• Per @dbellizzi's comment above, apple.stackexchange.com/questions/178985/… , there seems to be some interaction with 'forget this network' and the aggressiveness of roaming. After you modify your networks, try forgetting and reconfiguring your device--it worked for me --I'd stick to a -82dB vs a closer -45dB, only switching w turning off the wifi and back on, until I forgot and reloaded the SSID.
    – Dave X
    Commented Oct 20, 2020 at 4:53

I've been trying to figure out the pattern here as well. I found this doc by Apple to be very helpful: https://support.apple.com/en-us/HT206207

It explains pretty plainly:

macOS clients monitor and maintain the current BSSID’s connection until the RSSI crosses the -75 dBm threshold. After RSSI crosses that threshold, macOS scans for roam candidate BSSIDs for the current ESSID.

And regarding selection criteria:

macOS always defaults to the 5 GHz band over the 2.4 GHz band. This happens as long as the RSSI for a 5 GHz network is -68 dBm or better.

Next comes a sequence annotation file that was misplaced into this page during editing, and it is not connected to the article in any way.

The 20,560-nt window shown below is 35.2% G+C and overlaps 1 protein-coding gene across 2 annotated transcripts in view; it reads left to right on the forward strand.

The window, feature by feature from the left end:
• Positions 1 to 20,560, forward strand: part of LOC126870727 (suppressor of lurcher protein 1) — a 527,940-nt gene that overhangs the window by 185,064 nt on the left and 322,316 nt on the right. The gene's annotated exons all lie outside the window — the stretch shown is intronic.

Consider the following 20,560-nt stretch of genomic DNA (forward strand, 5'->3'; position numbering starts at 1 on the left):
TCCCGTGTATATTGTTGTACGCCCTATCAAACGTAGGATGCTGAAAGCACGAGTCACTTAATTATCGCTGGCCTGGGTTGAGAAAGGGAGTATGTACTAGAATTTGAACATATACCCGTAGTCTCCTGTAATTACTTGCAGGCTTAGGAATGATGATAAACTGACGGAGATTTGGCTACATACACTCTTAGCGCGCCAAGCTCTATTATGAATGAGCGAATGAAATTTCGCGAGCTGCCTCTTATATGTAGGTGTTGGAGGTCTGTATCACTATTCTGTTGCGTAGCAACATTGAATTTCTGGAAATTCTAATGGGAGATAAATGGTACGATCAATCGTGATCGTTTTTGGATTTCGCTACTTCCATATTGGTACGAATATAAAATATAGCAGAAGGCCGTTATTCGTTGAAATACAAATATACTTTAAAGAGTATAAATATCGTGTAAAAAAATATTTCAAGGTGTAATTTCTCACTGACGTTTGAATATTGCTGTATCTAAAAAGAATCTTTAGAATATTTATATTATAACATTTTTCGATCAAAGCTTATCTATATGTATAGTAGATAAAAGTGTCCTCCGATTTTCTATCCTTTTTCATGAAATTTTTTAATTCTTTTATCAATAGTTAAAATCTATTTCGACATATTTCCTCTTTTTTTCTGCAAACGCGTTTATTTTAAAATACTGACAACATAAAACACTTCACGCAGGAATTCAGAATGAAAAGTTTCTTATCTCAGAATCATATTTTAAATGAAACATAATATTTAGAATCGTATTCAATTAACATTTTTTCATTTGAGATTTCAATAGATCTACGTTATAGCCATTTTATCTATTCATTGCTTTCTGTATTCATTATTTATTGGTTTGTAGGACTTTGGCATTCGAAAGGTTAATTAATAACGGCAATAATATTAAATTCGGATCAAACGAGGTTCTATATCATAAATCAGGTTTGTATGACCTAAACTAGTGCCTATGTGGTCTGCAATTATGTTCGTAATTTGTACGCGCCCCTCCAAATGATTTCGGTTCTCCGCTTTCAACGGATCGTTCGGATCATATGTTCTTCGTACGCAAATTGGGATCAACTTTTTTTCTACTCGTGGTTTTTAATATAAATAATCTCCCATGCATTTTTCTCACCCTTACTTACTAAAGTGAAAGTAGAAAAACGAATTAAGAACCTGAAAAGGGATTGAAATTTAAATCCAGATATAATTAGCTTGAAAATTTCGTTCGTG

If multiple 5 GHz SSIDs meet this level, macOS chooses a network based on these criteria:

  • 802.11ax is preferred over 802.11ac.
  • 802.11ac is preferred over 802.11n or 802.11a.
  • 802.11n is preferred over 802.11a.
  • 80 MHz channel width is preferred over 40 MHz or 20 MHz.
  • 40 MHz channel width is preferred over 20 MHz.

In my case, it turned out to be because one WAP only supported 802.11ac, even though all other settings were the same as the WAP supporting 802.11ax.

  • thanks for the formatting help, @nohillside Commented Apr 18, 2021 at 14:23

fixed it by making the security identical


For everyone else stumbling on this problem: try giving your APs different channels!


As seen in the screen captures, the BSSID is different because the WiFi settings are different. Make all the settings identical on each AP as far as security settings etc and it should work.

  • 3
    BSSID is a hardware address that will always be different.
    – slhck
    Commented Sep 14, 2019 at 20:19